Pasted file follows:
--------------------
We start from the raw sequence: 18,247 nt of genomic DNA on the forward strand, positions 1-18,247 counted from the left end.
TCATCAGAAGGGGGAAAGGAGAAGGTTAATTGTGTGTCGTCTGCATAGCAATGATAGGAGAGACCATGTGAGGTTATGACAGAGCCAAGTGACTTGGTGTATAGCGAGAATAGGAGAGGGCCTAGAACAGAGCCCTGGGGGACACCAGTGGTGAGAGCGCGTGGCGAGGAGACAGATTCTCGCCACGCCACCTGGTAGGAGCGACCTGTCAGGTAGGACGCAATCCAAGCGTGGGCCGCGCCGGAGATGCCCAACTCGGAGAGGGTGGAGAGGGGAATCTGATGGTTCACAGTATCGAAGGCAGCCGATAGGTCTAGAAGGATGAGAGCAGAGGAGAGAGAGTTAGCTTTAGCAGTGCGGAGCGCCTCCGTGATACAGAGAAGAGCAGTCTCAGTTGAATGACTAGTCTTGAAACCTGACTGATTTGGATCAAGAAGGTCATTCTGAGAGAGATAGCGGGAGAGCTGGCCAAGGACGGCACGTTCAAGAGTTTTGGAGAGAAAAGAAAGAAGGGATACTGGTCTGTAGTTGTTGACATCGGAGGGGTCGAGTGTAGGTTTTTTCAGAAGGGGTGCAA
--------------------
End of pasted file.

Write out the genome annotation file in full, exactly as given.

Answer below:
We start from the raw sequence: 18,247 nt of genomic DNA on the forward strand, positions 1-18,247 counted from the left end.
TCATCAGAAGGGGGAAAGGAGAAGGTTAATTGTGTGTCGTCTGCATAGCAATGATAGGAGAGACCATGTGAGGTTATGACAGAGCCAAGTGACTTGGTGTATAGCGAGAATAGGAGAGGGCCTAGAACAGAGCCCTGGGGGACACCAGTGGTGAGAGCGCGTGGCGAGGAGACAGATTCTCGCCACGCCACCTGGTAGGAGCGACCTGTCAGGTAGGACGCAATCCAAGCGTGGGCCGCGCCGGAGATGCCCAACTCGGAGAGGGTGGAGAGGGGAATCTGATGGTTCACAGTATCGAAGGCAGCCGATAGGTCTAGAAGGATGAGAGCAGAGGAGAGAGAGTTAGCTTTAGCAGTGCGGAGCGCCTCCGTGATACAGAGAAGAGCAGTCTCAGTTGAATGACTAGTCTTGAAACCTGACTGATTTGGATCAAGAAGGTCATTCTGAGAGAGATAGCGGGAGAGCTGGCCAAGGACGGCACGTTCAAGAGTTTTGGAGAGAAAAGAAAGAAGGGATACTGGTCTGTAGTTGTTGACATCGGAGGGGTCGAGTGTAGGTTTTTTCAGAAGGGGTGCAA